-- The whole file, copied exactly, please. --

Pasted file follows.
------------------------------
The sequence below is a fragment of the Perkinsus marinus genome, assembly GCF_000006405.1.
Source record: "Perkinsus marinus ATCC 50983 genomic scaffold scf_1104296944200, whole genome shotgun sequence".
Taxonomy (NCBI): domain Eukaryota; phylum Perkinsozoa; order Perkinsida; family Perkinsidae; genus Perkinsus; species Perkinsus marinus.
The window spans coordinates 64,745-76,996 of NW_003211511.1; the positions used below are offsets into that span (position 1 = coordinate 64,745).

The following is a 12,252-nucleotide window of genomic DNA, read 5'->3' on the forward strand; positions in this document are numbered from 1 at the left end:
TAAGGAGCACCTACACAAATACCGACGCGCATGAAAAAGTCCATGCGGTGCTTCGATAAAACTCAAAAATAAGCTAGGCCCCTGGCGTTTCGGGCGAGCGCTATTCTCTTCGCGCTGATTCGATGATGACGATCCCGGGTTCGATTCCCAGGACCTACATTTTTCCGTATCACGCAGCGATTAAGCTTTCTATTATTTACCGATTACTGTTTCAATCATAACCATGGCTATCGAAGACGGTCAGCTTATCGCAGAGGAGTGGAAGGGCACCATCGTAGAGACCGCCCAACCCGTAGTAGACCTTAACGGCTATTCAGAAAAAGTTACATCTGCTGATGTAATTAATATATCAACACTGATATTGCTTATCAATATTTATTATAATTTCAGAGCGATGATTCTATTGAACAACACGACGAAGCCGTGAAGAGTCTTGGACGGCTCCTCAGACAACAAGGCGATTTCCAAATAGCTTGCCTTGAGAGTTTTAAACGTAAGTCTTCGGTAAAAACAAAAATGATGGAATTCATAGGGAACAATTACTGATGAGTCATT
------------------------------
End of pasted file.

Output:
The sequence below is a fragment of the Perkinsus marinus genome, assembly GCF_000006405.1.
Source record: "Perkinsus marinus ATCC 50983 genomic scaffold scf_1104296944200, whole genome shotgun sequence".
Taxonomy (NCBI): domain Eukaryota; phylum Perkinsozoa; order Perkinsida; family Perkinsidae; genus Perkinsus; species Perkinsus marinus.
The window spans coordinates 64,745-76,996 of NW_003211511.1; the positions used below are offsets into that span (position 1 = coordinate 64,745).

The following is a 12,252-nucleotide window of genomic DNA, read 5'->3' on the forward strand; positions in this document are numbered from 1 at the left end:
TAAGGAGCACCTACACAAATACCGACGCGCATGAAAAAGTCCATGCGGTGCTTCGATAAAACTCAAAAATAAGCTAGGCCCCTGGCGTTTCGGGCGAGCGCTATTCTCTTCGCGCTGATTCGATGATGACGATCCCGGGTTCGATTCCCAGGACCTACATTTTTCCGTATCACGCAGCGATTAAGCTTTCTATTATTTACCGATTACTGTTTCAATCATAACCATGGCTATCGAAGACGGTCAGCTTATCGCAGAGGAGTGGAAGGGCACCATCGTAGAGACCGCCCAACCCGTAGTAGACCTTAACGGCTATTCAGAAAAAGTTACATCTGCTGATGTAATTAATATATCAACACTGATATTGCTTATCAATATTTATTATAATTTCAGAGCGATGATTCTATTGAACAACACGACGAAGCCGTGAAGAGTCTTGGACGGCTCCTCAGACAACAAGGCGATTTCCAAATAGCTTGCCTTGAGAGTTTTAAACGTAAGTCTTCGGTAAAAACAAAAATGATGGAATTCATAGGGAACAATTACTGATGAGTCATT